After Covid-19 had begun to spread globally in March, countries including Australia, Chile, Argentina and New Zealand barred international travel and shut down many businesses and schools to encourage physical distancing. The Southern Hemisphere countries with the most dramatic drops in flu cases this year enforced measures like self-quarantining and mask wearing early on in the pandemic.

By contrast, the U.S. has not closed its borders or mandated a quarantine period for incoming foreign travelers, and public officials now face greater pressure from people eager to reopen businesses and schools as the pandemic reaches its seventh month.

Compared to countries in the Southern Hemisphere that experienced mild flu seasons, the U.S. lacks a unified national response, opting instead to leave public health decisions to local or state governments. However, public health officials in the U.S. benefit from months of Covid-19 and flu research by scientists around the world.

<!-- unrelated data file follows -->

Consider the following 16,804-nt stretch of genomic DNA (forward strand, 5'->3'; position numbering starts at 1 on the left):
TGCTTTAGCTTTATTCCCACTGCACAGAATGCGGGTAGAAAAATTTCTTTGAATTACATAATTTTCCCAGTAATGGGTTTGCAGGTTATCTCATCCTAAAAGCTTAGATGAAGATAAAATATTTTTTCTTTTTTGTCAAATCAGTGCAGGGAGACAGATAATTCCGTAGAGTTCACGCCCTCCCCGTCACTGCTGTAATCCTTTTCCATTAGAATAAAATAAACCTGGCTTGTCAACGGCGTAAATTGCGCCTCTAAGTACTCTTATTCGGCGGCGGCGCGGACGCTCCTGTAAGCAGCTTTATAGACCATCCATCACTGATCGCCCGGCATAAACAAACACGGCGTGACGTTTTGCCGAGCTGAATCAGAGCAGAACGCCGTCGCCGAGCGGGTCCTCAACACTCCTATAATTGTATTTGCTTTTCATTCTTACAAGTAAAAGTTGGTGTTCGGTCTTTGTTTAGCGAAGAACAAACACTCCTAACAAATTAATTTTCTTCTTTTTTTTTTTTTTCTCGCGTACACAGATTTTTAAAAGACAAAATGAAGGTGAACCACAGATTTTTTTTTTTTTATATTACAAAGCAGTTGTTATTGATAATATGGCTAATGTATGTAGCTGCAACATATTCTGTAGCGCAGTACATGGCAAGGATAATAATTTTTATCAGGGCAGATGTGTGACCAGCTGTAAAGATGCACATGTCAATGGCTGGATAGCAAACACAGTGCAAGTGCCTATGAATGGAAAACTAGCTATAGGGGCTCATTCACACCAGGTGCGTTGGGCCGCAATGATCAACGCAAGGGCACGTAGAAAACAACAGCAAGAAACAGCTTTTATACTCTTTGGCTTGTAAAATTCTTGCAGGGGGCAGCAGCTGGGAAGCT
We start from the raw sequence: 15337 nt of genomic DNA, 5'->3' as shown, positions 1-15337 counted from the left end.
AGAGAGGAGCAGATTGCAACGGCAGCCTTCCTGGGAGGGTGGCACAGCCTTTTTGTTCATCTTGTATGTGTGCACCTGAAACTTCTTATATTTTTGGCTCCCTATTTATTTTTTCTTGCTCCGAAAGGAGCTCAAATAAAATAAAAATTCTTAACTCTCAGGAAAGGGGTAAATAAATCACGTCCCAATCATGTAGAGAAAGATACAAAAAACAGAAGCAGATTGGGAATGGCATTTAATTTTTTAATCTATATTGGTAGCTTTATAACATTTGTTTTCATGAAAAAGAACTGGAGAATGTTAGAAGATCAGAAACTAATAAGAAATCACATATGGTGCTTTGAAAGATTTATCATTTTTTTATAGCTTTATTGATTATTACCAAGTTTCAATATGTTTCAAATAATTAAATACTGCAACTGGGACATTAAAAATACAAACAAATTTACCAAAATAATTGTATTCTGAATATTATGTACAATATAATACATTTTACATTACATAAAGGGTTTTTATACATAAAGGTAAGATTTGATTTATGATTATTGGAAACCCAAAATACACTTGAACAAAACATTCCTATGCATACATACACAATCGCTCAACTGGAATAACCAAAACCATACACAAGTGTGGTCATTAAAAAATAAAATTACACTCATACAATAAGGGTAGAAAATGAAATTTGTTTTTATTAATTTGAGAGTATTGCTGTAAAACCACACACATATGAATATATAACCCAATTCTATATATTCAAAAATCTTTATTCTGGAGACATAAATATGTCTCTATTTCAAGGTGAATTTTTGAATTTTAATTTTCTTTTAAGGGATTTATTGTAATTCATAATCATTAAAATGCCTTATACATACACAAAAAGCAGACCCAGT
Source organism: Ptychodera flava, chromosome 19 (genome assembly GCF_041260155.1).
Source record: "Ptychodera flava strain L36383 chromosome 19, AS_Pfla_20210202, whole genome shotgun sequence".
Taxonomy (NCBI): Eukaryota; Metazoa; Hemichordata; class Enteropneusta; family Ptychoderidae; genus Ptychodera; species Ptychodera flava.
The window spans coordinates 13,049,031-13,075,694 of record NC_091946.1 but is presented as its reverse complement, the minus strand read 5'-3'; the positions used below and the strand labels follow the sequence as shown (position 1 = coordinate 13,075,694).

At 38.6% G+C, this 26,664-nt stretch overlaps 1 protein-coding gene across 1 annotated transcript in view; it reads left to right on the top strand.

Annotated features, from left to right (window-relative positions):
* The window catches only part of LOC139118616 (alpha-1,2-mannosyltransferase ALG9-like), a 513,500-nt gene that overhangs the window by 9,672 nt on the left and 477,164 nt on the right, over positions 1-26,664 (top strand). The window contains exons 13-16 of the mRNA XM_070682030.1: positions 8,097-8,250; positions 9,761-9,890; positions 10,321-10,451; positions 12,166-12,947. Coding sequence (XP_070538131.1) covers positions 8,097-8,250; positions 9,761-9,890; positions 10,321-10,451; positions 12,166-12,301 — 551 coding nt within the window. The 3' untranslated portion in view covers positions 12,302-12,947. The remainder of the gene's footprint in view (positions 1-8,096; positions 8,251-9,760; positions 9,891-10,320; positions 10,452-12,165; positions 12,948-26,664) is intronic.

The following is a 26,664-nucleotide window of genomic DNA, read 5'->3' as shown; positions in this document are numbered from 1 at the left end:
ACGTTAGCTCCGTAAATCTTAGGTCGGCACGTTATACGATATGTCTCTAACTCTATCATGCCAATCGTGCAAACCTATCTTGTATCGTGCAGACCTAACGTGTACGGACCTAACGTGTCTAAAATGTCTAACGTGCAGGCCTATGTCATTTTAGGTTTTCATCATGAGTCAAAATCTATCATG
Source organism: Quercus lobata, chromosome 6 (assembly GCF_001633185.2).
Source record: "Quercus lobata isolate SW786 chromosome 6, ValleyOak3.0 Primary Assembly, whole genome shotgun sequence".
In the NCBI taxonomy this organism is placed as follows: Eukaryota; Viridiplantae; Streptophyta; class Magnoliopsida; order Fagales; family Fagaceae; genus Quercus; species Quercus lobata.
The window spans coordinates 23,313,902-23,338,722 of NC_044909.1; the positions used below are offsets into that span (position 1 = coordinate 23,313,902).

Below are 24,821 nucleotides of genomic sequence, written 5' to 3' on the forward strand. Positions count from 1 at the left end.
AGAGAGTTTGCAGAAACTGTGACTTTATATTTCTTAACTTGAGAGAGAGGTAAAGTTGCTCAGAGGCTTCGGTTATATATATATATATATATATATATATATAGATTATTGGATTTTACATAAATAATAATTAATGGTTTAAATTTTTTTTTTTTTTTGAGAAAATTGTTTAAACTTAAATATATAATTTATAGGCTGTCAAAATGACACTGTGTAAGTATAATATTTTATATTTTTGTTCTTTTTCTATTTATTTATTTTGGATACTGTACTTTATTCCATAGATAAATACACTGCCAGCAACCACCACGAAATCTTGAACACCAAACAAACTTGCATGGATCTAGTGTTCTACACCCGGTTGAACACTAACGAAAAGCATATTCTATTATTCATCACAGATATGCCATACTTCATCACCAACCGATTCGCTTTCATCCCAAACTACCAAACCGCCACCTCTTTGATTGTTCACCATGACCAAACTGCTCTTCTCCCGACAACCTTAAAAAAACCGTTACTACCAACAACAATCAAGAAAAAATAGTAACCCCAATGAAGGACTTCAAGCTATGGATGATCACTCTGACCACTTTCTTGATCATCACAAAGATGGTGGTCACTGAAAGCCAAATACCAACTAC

“I think it’s okay to be hopeful that we will experience what the Southern Hemisphere did and have a mild flu season as we continue to work on our Covid-19 pandemic, but we still need to be prepared,” says Benjamin Singer, a pulmonary and critical care medicine specialist at Northwestern Memorial Hospital in Illinois.

The U.S. Centers for Disease Control and other top public health officials recommend people wear face masks, self-isolate when experiencing flu-like symptoms and avoid large social gatherings to limit the transmission of Covid-19. Because the influenza virus and SARS-CoV-2, the virus responsible for Covid-19, spread similarly—through respiratory droplets—these measures can be effective at quelling influenza, too.

To prevent a larger flu outbreak, however, these measures must be coupled with extensive testing for both the flu and Covid-19, as well as widespread flu vaccination and treatment, Singer says.

What’s the Risk of Coinfection?

Doctors are still unsure about the health effects of becoming ill with both viruses. And while a severe flu season could dangerously burden hospitals already dealing with many Covid-19 patients, it is unlikely that many people will experience coinfection.

Wuhan, China, experienced its flu season at the same time as its first major coronavirus outbreak. In January, a small study of 99 Covid-19 patients at a major hospital in Wuhan found no co-infections of influenza. Later studies in the U.S. also demonstrate low rates of co-infection. A study of 1,996 Covid-19 patients in New York City in April found that only one patient was coinfected with influenza. Scientists in Chicago reported in July that fewer than 1 percent of Covid-19 positive patients with flu-like symptoms were also infected with the influenza A virus.